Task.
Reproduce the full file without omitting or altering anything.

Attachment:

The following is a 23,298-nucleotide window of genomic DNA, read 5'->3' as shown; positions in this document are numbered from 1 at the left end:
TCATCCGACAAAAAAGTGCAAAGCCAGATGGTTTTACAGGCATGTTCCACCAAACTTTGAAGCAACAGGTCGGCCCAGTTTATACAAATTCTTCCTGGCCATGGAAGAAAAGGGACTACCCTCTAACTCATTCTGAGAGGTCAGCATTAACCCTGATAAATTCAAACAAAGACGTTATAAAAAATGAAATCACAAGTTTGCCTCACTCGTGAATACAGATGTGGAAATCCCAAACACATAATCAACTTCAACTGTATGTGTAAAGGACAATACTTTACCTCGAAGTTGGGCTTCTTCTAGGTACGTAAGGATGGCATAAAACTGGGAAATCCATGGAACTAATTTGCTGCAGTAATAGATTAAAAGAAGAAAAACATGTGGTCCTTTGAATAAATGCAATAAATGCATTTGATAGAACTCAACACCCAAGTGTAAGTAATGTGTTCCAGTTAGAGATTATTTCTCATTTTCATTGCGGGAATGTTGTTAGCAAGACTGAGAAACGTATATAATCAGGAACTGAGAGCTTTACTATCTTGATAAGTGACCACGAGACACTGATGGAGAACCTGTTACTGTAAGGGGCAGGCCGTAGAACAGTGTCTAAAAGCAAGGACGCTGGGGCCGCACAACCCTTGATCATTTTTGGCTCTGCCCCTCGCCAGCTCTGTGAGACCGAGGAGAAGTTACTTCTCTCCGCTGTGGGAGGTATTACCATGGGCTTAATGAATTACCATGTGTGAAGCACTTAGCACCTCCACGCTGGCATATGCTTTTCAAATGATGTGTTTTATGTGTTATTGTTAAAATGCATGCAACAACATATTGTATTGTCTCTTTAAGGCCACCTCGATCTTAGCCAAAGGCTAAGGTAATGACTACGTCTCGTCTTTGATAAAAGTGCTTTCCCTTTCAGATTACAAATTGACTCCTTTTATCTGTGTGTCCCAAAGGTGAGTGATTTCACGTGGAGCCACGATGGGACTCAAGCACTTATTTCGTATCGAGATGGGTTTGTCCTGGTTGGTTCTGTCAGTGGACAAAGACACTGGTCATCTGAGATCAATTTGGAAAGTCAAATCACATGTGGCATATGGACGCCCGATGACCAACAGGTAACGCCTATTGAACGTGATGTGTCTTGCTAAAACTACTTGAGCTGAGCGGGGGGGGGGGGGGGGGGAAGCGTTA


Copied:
The following is a 23,298-nucleotide window of genomic DNA, read 5'->3' as shown; positions in this document are numbered from 1 at the left end:
TCATCCGACAAAAAAGTGCAAAGCCAGATGGTTTTACAGGCATGTTCCACCAAACTTTGAAGCAACAGGTCGGCCCAGTTTATACAAATTCTTCCTGGCCATGGAAGAAAAGGGACTACCCTCTAACTCATTCTGAGAGGTCAGCATTAACCCTGATAAATTCAAACAAAGACGTTATAAAAAATGAAATCACAAGTTTGCCTCACTCGTGAATACAGATGTGGAAATCCCAAACACATAATCAACTTCAACTGTATGTGTAAAGGACAATACTTTACCTCGAAGTTGGGCTTCTTCTAGGTACGTAAGGATGGCATAAAACTGGGAAATCCATGGAACTAATTTGCTGCAGTAATAGATTAAAAGAAGAAAAACATGTGGTCCTTTGAATAAATGCAATAAATGCATTTGATAGAACTCAACACCCAAGTGTAAGTAATGTGTTCCAGTTAGAGATTATTTCTCATTTTCATTGCGGGAATGTTGTTAGCAAGACTGAGAAACGTATATAATCAGGAACTGAGAGCTTTACTATCTTGATAAGTGACCACGAGACACTGATGGAGAACCTGTTACTGTAAGGGGCAGGCCGTAGAACAGTGTCTAAAAGCAAGGACGCTGGGGCCGCACAACCCTTGATCATTTTTGGCTCTGCCCCTCGCCAGCTCTGTGAGACCGAGGAGAAGTTACTTCTCTCCGCTGTGGGAGGTATTACCATGGGCTTAATGAATTACCATGTGTGAAGCACTTAGCACCTCCACGCTGGCATATGCTTTTCAAATGATGTGTTTTATGTGTTATTGTTAAAATGCATGCAACAACATATTGTATTGTCTCTTTAAGGCCACCTCGATCTTAGCCAAAGGCTAAGGTAATGACTACGTCTCGTCTTTGATAAAAGTGCTTTCCCTTTCAGATTACAAATTGACTCCTTTTATCTGTGTGTCCCAAAGGTGAGTGATTTCACGTGGAGCCACGATGGGACTCAAGCACTTATTTCGTATCGAGATGGGTTTGTCCTGGTTGGTTCTGTCAGTGGACAAAGACACTGGTCATCTGAGATCAATTTGGAAAGTCAAATCACATGTGGCATATGGACGCCCGATGACCAACAGGTAACGCCTATTGAACGTGATGTGTCTTGCTAAAACTACTTGAGCTGAGCGGGGGGGGGGGGGGGGGGAAGCGTTA